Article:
Early in my consulting career I had a client who slowly became downright abusive. When we first met he was relaxed, confident, professional, and even charming. But underneath that veneer he was a mean-spirited tyrant. As time passed, he became ever-more demanding and even vicious. One day, I walked into his office with a three-page memo I had written to summarize our conclusions. He noticed a typo on the second page and began angrily yelling at me. “This is shoddy, unprofessional work,” he shouted across the table, his eyes bulging and face turning red. “How could you show this to me? This is totally unacceptable!” His rant continued for a full minute. I was only 28, and felt utterly trapped in the project.
This man was an extreme case, and I have fortunately only run into a few like him during the ensuing 25 years. But the fact is, you encounter difficult clients all the time.
Here are seven types of tough clients you need to be aware of, and the strategies for dealing with them. I have listed these roughly in order of severity, from the most manageable to the least tolerable.
Seven Types of Difficult Clients
1. Insecure: These clients are highly insecure and unsure of themselves. They are difficult to work for because they tend to micro-manage you. They find it hard to trust outsiders, and won’t let you build relationships with their boss or other executives in their organization–they keep you for themselves. Insecure clients may have difficulty trusting you to do new and different things for them, and they review your work over and over.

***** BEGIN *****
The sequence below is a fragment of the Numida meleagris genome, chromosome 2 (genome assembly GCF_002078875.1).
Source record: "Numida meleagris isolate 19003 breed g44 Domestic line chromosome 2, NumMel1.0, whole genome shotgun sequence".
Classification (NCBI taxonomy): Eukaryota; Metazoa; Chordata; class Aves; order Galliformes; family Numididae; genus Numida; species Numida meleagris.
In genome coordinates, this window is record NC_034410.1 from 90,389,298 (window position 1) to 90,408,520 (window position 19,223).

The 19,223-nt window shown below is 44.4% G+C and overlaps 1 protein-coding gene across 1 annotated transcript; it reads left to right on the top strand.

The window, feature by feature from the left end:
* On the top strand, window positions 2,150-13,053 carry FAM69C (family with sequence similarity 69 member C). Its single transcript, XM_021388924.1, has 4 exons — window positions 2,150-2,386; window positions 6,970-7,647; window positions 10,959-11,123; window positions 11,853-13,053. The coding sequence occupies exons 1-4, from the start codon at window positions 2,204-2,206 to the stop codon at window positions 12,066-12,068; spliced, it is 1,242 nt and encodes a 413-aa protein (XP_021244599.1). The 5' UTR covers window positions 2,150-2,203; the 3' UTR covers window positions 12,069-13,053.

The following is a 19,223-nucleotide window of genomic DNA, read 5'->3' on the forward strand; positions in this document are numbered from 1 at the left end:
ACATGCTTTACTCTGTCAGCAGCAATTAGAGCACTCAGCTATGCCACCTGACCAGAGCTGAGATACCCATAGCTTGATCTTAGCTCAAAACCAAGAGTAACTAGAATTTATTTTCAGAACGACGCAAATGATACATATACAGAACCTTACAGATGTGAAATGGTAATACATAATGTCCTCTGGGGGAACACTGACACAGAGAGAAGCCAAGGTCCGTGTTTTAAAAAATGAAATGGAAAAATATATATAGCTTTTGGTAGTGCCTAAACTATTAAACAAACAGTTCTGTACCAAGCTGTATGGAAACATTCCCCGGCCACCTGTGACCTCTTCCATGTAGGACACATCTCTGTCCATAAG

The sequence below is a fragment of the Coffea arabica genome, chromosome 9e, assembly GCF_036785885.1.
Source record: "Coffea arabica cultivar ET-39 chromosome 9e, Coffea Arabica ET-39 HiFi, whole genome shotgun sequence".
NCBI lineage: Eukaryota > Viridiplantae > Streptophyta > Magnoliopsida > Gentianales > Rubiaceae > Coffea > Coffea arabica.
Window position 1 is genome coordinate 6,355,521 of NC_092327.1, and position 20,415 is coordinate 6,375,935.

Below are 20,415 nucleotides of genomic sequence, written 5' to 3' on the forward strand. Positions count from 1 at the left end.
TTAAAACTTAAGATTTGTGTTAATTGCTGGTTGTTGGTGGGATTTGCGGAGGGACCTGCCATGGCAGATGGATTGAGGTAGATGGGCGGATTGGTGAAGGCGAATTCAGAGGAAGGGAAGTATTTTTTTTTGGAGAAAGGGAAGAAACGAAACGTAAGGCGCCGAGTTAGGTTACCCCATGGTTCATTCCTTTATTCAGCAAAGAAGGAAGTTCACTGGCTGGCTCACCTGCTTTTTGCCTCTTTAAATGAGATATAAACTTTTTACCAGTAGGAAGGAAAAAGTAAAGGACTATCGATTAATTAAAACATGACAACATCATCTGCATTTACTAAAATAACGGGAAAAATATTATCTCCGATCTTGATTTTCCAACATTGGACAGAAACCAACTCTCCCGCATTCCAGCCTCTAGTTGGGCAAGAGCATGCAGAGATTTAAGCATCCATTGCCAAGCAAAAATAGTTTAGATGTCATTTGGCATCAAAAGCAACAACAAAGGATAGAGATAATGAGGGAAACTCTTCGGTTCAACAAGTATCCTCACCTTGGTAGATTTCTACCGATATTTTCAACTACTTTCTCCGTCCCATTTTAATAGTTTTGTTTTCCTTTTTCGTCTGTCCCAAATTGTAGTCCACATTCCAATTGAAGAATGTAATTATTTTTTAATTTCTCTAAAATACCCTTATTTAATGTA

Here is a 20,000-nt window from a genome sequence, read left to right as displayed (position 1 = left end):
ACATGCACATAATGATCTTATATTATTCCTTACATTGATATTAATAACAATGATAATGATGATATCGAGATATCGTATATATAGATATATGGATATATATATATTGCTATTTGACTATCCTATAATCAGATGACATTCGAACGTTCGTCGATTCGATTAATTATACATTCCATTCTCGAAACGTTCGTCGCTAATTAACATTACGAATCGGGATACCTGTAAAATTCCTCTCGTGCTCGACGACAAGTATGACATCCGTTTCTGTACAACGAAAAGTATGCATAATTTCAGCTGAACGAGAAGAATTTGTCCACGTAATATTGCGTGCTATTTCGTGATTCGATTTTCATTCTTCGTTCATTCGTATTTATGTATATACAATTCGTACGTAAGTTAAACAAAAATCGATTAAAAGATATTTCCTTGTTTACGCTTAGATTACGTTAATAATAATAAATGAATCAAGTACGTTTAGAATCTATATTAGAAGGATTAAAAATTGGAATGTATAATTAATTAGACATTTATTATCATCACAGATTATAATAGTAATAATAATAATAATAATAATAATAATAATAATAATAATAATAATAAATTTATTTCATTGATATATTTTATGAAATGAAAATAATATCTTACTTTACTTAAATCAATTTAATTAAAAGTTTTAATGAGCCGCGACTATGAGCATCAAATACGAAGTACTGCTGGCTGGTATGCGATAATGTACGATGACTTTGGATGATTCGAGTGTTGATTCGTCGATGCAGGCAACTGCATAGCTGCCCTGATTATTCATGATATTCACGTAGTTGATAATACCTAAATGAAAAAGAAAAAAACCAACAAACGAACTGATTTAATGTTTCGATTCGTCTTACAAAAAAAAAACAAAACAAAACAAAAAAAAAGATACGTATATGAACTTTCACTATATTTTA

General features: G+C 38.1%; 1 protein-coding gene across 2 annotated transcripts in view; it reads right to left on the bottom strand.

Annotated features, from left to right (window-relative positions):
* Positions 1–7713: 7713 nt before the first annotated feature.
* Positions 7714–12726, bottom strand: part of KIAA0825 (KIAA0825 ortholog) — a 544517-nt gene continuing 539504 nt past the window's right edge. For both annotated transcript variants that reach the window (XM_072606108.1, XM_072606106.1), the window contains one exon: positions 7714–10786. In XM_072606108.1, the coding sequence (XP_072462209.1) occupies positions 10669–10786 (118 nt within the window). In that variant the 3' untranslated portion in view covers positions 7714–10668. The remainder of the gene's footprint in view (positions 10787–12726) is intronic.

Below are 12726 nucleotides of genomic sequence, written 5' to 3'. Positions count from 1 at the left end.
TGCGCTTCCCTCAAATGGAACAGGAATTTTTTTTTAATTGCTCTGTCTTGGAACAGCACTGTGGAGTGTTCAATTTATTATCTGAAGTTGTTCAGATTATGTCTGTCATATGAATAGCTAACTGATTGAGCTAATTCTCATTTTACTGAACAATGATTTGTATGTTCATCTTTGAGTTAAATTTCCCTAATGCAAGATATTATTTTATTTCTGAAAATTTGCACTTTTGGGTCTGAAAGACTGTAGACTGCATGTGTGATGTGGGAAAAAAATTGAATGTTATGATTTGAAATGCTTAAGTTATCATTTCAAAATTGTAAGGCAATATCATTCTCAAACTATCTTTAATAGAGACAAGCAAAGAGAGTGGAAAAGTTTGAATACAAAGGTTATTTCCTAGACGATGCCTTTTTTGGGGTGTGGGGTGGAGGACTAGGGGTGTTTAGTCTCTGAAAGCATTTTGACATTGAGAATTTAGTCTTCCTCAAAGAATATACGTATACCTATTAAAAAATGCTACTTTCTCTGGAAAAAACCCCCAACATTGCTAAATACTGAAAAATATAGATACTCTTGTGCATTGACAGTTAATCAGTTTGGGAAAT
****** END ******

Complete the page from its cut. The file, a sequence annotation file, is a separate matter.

The Prescription: Build more trust and reduce their perception of risk. This means investing in more face time, reassuring them about your product or service delivery, showing them what you’re doing at key stages of the engagement, increasing communications, and demonstrating utter reliability and consistency. Convince them that you should go together to see their boss, so that you will also have a relationship with him or her. Explain how this will ultimately help them and the program you’re working together on.
2. No Boundaries: Clients like this perceive no boundaries around you and your work. They will call and email you at all hours of the day and night, expecting an immediate response. They don’t distinguish between something that’s truly important and urgent and a task or issue that’s just a simple “to do.” They invade your personal life and leave you feeling swarmed and even overwhelmed.
The Prescription: Explain your boundaries at the very start of the relationship, especially if you suspect this may become an issue—e.g., “On workdays, we respond to emails within four hours unless it’s clearly urgent, in which case we’ll get back to you within the hour. If something comes up over the weekend, unless it’s an emergency we’ll respond Monday morning.” When this becomes a problem, you can begin to establish boundaries by your behavior rather than direct confrontation. Simply answer the email you get on Saturday on Sunday night or Monday morning; or, write a one-liner back that says, “Steve, I’ll respond first thing Monday when I’m at my office.” Also, regularly prioritize with your client. Say: “Mary, right now my priority is getting that analysis that we discussed in shape. Can this wait until Thursday?” Carefully set expectations with a client like this.